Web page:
Why does the Church look like this? [Church Tour with Fr. Phillip Saba]

On Tuesday the 28th of May 2024, it was a blessing to have Father Phillip Saba give a spiritual talk to the Bible Studies group at St George, Redfern on the reasons why the Church looks the way it is and the significance of the different parts of the Church.

He began by saying that the design is Basilic in nature and the word ‘basilic’ means Kingdom, therefore the Church is shaped in a way regarding the Kingdom. The basilic Church is a representation of a boat, where the front is a round dome like the stern. The boat symbolises the Arc of Salvation where Noah took care of all the animals, but it also conveys that the boat is a safe haven and our protection from troubled waters as we journey through life from earth to heaven where Christ is ‘in charge of steering the ship.’

Father Phillip went on to discuss that the Church faces the East. Generally, the sun rises in the East and so, Christ represents light and is the Sun of Righteousness. We come into the Church from the West which represents darkness, and we enter the light in the East which is Christ.

The Church building is divided into 3 main parts – the Narthex, the Nave (or plate) and the Sanctuary (or Altar). The Narthex is where you first enter from the world, light candles and has the Patron Saint icon of the Church. Historically, it was where the Catechumens stood. The Nave is the centre where we pray, worship and have communion representing the Kingdom. On one side there is the Ambon where the Deacon stands to preach or read the Gospel. A raised area in the Nave leads to the Iconostasis which is a boundary between us and God but also acts as a gateway to heaven. It has icons of Saints who are role models that represent human beings like us and were able to achieve ‘Theosis’ which is our goal. We learnt that priests enter/exit through the side doors, however, limit themselves entering/exiting through the front royal doors, only if they have the body and blood of Christ in their hands. The icon of the Last Supper is seen at the top of the royal doors. Jesus Christ is on our right to signify He is seated at the right hand of the Father; the Theotokos icon on our left, and the patron Saint of the Church next to the Theotokos.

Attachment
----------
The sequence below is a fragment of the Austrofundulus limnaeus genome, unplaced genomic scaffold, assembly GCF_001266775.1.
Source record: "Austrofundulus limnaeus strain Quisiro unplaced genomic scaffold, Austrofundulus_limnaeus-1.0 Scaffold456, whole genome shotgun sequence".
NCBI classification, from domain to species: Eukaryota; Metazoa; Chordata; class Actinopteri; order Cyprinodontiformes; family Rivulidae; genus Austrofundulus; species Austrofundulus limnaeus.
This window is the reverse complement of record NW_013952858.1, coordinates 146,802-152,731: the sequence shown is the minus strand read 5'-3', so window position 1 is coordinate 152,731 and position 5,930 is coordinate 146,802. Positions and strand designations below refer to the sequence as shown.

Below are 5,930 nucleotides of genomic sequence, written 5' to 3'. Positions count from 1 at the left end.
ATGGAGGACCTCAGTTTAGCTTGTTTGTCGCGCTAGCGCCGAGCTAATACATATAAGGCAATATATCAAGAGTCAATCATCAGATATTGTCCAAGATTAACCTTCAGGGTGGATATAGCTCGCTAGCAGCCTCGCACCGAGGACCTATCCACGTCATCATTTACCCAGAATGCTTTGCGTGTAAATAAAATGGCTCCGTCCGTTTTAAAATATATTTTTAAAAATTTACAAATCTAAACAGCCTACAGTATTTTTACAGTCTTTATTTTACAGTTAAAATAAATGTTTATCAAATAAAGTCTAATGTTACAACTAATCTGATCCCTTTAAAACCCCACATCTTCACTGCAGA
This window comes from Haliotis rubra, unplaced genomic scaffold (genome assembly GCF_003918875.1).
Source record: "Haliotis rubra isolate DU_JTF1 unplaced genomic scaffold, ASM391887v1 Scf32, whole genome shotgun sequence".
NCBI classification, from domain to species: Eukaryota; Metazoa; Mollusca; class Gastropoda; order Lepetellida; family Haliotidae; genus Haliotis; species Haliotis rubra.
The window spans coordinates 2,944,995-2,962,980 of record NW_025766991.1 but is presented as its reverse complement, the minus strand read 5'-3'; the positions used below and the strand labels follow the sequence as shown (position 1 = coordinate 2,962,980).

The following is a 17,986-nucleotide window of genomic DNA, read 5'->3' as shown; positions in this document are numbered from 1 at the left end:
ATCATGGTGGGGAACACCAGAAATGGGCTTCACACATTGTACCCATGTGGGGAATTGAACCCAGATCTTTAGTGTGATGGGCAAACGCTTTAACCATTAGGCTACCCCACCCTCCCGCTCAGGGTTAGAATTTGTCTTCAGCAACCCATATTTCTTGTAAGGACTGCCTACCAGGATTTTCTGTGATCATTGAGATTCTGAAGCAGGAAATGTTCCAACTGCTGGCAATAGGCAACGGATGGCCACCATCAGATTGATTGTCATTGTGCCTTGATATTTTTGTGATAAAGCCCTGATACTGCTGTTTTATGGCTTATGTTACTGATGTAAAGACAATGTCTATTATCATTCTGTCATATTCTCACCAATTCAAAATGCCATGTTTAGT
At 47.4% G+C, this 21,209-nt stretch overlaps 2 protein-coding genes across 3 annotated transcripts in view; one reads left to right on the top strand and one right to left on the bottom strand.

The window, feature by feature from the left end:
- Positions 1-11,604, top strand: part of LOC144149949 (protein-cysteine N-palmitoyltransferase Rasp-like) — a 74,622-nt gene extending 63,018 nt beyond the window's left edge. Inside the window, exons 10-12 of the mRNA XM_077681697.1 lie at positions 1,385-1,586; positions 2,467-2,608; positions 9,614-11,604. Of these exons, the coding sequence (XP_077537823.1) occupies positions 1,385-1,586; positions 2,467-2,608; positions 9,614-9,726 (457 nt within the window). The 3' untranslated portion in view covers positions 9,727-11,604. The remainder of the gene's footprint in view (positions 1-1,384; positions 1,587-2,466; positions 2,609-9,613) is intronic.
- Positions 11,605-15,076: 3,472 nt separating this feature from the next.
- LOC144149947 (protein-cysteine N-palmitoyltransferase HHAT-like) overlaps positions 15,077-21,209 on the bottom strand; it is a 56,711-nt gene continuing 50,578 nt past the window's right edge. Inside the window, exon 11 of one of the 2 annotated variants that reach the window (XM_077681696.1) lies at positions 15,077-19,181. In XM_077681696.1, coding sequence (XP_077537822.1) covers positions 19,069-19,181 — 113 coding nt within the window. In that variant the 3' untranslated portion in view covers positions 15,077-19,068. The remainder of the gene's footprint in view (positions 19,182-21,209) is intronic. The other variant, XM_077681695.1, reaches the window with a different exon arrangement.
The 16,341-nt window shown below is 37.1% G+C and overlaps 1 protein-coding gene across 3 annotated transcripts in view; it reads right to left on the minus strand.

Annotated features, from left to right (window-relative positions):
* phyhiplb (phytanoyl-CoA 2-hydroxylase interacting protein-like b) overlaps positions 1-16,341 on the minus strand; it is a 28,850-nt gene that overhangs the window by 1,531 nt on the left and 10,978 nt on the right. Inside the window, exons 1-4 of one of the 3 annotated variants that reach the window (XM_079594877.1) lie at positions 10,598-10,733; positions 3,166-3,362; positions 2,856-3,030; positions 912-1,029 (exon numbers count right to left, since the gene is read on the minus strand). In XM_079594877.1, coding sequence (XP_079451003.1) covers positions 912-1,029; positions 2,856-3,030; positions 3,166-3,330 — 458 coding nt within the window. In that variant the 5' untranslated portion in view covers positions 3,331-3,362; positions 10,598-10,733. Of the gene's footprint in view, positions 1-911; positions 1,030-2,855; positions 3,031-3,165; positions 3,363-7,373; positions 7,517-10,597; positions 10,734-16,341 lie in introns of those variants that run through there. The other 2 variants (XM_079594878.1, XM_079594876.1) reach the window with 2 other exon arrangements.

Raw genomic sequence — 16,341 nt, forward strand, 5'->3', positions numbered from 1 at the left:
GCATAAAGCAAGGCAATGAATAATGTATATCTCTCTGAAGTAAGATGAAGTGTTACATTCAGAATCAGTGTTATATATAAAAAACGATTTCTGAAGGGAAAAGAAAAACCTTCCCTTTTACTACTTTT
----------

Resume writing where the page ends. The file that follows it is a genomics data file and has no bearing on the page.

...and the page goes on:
Thank you Father Phillip Saba for such a beautiful and enlightening talk on the architecture of the Church and its hidden meanings. We will definitely enter an Orthodox Church with renewed and knowledgeable minds, in the future.

Article published Friday 31 May, 2024